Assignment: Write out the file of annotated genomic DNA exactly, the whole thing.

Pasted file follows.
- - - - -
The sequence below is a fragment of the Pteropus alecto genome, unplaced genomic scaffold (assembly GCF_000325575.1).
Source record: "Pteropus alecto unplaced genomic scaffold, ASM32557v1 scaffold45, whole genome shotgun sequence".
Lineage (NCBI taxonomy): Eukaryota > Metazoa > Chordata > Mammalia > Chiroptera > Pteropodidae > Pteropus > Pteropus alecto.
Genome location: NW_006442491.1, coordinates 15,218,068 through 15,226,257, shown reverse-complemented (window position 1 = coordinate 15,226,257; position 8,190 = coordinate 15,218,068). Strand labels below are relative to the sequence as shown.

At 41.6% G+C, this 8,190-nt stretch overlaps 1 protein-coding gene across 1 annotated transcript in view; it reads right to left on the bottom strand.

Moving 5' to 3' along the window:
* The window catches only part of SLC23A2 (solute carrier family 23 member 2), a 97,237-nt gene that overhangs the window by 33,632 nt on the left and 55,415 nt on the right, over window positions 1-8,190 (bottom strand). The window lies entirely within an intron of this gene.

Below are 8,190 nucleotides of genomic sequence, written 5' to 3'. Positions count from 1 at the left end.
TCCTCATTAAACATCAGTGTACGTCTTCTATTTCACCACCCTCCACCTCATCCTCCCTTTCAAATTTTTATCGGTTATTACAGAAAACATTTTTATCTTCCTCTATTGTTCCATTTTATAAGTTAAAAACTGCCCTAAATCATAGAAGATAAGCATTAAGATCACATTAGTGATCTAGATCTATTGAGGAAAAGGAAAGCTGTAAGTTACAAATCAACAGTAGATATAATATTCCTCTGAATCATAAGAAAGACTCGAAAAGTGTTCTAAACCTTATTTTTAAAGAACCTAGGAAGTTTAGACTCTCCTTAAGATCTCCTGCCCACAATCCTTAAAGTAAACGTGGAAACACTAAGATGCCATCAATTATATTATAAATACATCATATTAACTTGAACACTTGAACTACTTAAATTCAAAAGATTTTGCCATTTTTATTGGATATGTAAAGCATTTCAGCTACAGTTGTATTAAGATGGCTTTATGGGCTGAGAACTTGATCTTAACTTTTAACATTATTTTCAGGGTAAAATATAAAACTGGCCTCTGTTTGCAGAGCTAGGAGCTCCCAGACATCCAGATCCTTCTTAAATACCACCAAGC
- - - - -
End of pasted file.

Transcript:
The sequence below is a fragment of the Pteropus alecto genome, unplaced genomic scaffold (assembly GCF_000325575.1).
Source record: "Pteropus alecto unplaced genomic scaffold, ASM32557v1 scaffold45, whole genome shotgun sequence".
Lineage (NCBI taxonomy): Eukaryota > Metazoa > Chordata > Mammalia > Chiroptera > Pteropodidae > Pteropus > Pteropus alecto.
Genome location: NW_006442491.1, coordinates 15,218,068 through 15,226,257, shown reverse-complemented (window position 1 = coordinate 15,226,257; position 8,190 = coordinate 15,218,068). Strand labels below are relative to the sequence as shown.

At 41.6% G+C, this 8,190-nt stretch overlaps 1 protein-coding gene across 1 annotated transcript in view; it reads right to left on the bottom strand.

Moving 5' to 3' along the window:
* The window catches only part of SLC23A2 (solute carrier family 23 member 2), a 97,237-nt gene that overhangs the window by 33,632 nt on the left and 55,415 nt on the right, over window positions 1-8,190 (bottom strand). The window lies entirely within an intron of this gene.

Below are 8,190 nucleotides of genomic sequence, written 5' to 3'. Positions count from 1 at the left end.
TCCTCATTAAACATCAGTGTACGTCTTCTATTTCACCACCCTCCACCTCATCCTCCCTTTCAAATTTTTATCGGTTATTACAGAAAACATTTTTATCTTCCTCTATTGTTCCATTTTATAAGTTAAAAACTGCCCTAAATCATAGAAGATAAGCATTAAGATCACATTAGTGATCTAGATCTATTGAGGAAAAGGAAAGCTGTAAGTTACAAATCAACAGTAGATATAATATTCCTCTGAATCATAAGAAAGACTCGAAAAGTGTTCTAAACCTTATTTTTAAAGAACCTAGGAAGTTTAGACTCTCCTTAAGATCTCCTGCCCACAATCCTTAAAGTAAACGTGGAAACACTAAGATGCCATCAATTATATTATAAATACATCATATTAACTTGAACACTTGAACTACTTAAATTCAAAAGATTTTGCCATTTTTATTGGATATGTAAAGCATTTCAGCTACAGTTGTATTAAGATGGCTTTATGGGCTGAGAACTTGATCTTAACTTTTAACATTATTTTCAGGGTAAAATATAAAACTGGCCTCTGTTTGCAGAGCTAGGAGCTCCCAGACATCCAGATCCTTCTTAAATACCACCAAGC